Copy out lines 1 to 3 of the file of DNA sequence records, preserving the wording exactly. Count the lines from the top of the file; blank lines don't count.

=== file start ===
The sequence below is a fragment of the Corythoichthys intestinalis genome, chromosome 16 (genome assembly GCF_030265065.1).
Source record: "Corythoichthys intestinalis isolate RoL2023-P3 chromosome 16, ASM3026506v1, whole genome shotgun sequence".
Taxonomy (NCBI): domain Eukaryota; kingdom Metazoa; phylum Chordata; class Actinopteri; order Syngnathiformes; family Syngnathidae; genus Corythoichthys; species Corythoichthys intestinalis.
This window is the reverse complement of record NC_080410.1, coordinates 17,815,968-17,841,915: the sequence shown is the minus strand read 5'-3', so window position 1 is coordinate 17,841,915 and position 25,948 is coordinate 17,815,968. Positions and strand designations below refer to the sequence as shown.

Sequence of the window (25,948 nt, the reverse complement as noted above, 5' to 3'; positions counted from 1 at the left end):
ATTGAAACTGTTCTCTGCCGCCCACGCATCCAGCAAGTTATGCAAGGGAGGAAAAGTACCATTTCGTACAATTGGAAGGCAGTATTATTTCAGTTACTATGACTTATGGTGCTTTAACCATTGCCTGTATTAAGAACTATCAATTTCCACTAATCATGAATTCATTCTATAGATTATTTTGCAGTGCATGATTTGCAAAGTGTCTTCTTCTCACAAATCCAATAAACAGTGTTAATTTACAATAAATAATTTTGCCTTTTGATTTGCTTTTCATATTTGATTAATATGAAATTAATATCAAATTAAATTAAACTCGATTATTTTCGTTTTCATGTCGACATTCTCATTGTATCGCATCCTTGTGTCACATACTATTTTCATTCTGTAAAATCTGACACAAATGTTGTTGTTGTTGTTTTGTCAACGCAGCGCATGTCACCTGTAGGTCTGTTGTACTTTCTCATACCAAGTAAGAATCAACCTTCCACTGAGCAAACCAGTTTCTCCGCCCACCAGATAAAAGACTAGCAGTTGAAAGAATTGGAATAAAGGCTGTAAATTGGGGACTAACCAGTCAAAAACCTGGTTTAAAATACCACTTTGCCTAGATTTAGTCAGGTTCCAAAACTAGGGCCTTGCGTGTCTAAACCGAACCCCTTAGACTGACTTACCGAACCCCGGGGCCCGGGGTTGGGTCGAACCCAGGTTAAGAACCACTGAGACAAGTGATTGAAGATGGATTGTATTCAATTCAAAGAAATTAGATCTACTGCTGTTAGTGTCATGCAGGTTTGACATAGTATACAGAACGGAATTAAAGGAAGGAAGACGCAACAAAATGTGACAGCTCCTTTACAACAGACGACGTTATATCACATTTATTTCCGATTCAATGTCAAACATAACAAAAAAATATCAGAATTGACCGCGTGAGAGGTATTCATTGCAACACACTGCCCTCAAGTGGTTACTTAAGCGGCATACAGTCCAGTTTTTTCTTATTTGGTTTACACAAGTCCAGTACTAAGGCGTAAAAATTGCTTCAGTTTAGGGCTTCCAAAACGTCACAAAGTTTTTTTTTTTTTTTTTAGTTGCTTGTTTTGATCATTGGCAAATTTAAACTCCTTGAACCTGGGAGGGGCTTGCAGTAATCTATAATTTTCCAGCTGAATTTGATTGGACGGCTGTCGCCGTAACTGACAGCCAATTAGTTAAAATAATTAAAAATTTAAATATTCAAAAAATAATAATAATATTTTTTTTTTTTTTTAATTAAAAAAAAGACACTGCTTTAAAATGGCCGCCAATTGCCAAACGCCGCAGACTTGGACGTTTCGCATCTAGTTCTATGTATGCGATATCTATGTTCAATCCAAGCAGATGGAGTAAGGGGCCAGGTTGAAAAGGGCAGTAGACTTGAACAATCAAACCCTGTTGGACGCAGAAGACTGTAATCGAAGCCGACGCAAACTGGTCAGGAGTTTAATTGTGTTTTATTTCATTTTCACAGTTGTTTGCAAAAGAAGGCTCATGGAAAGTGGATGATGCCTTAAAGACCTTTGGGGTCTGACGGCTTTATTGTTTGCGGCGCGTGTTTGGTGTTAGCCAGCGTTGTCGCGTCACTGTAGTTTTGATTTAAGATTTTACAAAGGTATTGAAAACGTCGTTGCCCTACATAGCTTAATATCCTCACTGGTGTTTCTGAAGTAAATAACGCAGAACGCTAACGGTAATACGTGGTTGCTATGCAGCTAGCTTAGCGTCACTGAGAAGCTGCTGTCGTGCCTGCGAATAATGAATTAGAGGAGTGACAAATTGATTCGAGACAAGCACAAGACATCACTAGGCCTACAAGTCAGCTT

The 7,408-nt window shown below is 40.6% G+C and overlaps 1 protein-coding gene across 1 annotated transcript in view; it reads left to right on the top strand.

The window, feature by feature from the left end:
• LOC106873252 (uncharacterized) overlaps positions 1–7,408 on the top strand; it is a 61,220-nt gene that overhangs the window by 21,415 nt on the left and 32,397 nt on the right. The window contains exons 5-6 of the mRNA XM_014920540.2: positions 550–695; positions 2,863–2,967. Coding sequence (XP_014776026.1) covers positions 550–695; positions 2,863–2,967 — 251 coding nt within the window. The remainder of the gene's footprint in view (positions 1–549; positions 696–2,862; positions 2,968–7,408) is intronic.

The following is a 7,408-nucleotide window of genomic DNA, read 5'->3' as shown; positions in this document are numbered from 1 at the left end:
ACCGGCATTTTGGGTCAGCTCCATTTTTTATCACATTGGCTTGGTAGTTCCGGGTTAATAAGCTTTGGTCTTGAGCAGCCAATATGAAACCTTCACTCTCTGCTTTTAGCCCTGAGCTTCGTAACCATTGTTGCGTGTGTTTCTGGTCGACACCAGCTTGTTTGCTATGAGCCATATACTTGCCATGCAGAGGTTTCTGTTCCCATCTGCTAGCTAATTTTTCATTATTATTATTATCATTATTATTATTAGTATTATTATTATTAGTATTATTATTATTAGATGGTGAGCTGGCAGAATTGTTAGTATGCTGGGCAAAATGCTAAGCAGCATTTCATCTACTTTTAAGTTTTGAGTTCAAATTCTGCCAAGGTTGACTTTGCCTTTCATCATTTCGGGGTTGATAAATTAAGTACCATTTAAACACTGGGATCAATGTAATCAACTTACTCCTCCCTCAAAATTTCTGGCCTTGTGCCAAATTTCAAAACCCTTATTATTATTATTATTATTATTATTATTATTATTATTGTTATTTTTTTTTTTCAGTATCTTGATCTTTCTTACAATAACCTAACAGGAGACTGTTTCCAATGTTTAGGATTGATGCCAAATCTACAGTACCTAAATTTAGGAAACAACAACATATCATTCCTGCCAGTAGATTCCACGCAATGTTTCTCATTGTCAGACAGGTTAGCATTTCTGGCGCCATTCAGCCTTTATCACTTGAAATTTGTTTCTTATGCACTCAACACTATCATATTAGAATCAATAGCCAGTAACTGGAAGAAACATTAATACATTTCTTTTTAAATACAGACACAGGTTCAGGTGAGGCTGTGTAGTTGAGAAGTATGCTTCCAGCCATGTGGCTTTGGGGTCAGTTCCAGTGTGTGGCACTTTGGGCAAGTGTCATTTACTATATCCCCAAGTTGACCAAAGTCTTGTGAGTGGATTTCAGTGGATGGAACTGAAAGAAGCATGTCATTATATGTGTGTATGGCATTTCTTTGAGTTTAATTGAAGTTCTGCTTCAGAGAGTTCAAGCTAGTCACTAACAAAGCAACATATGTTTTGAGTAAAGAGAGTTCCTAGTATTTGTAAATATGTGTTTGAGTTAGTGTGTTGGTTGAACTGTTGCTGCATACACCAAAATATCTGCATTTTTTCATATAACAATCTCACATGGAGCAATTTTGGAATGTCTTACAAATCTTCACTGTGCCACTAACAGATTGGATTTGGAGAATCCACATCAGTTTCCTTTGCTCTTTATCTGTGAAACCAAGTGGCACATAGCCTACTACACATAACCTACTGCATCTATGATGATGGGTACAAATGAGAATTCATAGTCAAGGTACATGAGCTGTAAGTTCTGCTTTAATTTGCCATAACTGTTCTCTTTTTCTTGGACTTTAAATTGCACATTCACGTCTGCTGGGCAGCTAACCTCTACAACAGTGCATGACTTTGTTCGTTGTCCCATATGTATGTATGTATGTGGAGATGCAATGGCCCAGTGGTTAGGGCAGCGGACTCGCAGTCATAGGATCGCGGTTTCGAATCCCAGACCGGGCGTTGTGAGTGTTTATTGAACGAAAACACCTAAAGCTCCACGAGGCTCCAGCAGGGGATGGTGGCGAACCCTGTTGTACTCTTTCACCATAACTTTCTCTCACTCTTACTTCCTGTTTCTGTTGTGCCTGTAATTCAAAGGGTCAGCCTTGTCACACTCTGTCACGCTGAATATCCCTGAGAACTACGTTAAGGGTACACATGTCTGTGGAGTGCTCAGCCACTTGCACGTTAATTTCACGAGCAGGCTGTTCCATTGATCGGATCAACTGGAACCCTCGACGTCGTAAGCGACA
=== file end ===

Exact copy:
The sequence below is a fragment of the Corythoichthys intestinalis genome, chromosome 16 (genome assembly GCF_030265065.1).
Source record: "Corythoichthys intestinalis isolate RoL2023-P3 chromosome 16, ASM3026506v1, whole genome shotgun sequence".
Taxonomy (NCBI): domain Eukaryota; kingdom Metazoa; phylum Chordata; class Actinopteri; order Syngnathiformes; family Syngnathidae; genus Corythoichthys; species Corythoichthys intestinalis.